More than 100 people from across Scotland have been recognised in the New Years Honours list.
Among them are high-profile figures like rugby star Doddie Weir and musician Nicola Benedetti.
But many "ordinary people" have also been recognised for their extraordinary achievements. Here are some of their stories.
Prof Colin Moffat, of Cove Bay, Aberdeen, has volunteered with the British Red Cross for 40 years.
He has been involved in responding to incidents including the Piper Alpha disaster, fatal North Sea helicopter crashes and the Deeside flooding in 2015.
Now the 58-year-old has been awarded a British Empire Medal for voluntary service to the Red Cross in northern Scotland.
Prof Moffat, who met his wife on a Red Cross training day, said he was a "small cog in the big Red Cross wheel".
"I always see the New Year Honours List but I never imagined my name would be on it one day.
"It's humbling to think a colleague took the time to nominate me and a huge honour. I'm still in shock."
Amanda Kopel became a prominent health campaigner after her husband, the former Dundee United footballer Frank Kopel, was diagnosed with dementia, aged 59.
He died six years later in 2014, aged 65.
Mrs Kopel, from Kirriemuir, campaigned for a change in the law which would extend free personal care to people aged under 65 with degenerative conditions.
Her campaign was a success and Frank's Law will be introduced in Scotland in April next year.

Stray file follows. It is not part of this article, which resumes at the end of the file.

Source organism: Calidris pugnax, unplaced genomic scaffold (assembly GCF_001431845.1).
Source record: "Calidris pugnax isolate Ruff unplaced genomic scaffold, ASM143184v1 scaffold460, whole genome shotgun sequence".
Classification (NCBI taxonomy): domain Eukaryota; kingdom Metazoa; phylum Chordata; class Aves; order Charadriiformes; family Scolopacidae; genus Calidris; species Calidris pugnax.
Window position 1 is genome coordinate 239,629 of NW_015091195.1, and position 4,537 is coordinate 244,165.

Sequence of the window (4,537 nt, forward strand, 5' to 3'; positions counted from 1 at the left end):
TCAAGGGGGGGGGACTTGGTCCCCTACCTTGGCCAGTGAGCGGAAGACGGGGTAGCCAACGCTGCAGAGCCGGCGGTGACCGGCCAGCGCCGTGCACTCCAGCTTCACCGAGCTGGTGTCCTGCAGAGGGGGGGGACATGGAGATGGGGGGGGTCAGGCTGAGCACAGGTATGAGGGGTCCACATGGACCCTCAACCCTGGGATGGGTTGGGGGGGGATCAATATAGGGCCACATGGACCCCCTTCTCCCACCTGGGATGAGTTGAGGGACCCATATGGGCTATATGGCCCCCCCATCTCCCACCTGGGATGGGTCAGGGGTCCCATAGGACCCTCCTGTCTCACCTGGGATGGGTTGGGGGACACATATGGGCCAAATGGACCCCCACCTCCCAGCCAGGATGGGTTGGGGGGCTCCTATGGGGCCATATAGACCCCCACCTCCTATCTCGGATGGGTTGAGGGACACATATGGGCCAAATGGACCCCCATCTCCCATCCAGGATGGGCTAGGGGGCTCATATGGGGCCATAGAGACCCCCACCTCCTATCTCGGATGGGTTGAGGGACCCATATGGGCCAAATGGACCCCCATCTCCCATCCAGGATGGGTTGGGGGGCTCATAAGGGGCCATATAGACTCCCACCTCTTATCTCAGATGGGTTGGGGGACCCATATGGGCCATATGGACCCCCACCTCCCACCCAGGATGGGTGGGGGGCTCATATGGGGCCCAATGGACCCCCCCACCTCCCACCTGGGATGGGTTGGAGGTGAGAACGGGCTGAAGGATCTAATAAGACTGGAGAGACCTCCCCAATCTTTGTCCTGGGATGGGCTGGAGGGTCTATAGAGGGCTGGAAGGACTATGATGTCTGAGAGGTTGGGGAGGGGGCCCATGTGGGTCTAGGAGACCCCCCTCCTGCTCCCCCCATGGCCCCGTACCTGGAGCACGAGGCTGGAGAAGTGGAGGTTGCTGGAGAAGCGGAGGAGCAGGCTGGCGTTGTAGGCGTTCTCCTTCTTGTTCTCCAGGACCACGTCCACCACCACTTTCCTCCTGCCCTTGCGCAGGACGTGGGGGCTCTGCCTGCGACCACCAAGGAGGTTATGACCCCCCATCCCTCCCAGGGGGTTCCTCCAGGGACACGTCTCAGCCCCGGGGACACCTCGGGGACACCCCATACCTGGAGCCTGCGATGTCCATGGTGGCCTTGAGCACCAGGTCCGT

Now she has been awarded the British Empire Medal for services to people with life-limiting degenerative conditions and the implementation of Frank's Law in Scotland.
Writing on her campaign's official Facebook page, she said was "extremely humbled and so very honoured".
Jonathan Hart has spent more than 20 years as a volunteer with Lochaber Mountain Rescue.
From his home in Spean Bridge, he has travelled the world as a specialist in avalanche rescue and technical rope rescue techniques.
Now he has been appointed an OBE for services to Mountain Rescue in Scotland and to charity.
The area commander with HM Coastguard paid tribute to his colleagues on the mountain rescue team in accepting the award.
"No individual award can be made without recognising that any major search and rescue is a team effort," he said.
"For that reason, I need to recognise and thank my Lochaber Mountain Rescue Team colleagues for being always there for people in distress in the mountains on the West Coast of Scotland and for whom I receive this award on behalf of."
As a volunteer for more than 43 years, Alistair Livingston is described as a "cornerstone" of Tobermory Coastguard rescue team.
Known as "Alick", he works tirelessly to promote the work of HM Coastguard across Mull.
Mr Livingston is also the town's road sweeper but he has refused a mechanised sweeper - preferring to do the hard work himself with a brush and a barrow.
And he is even responsible for keeping Tobermory running on time, resetting the town clock at least twice a year.
Now Mr Livingston has been awarded a British Empire Medial for services to HM Coastguard.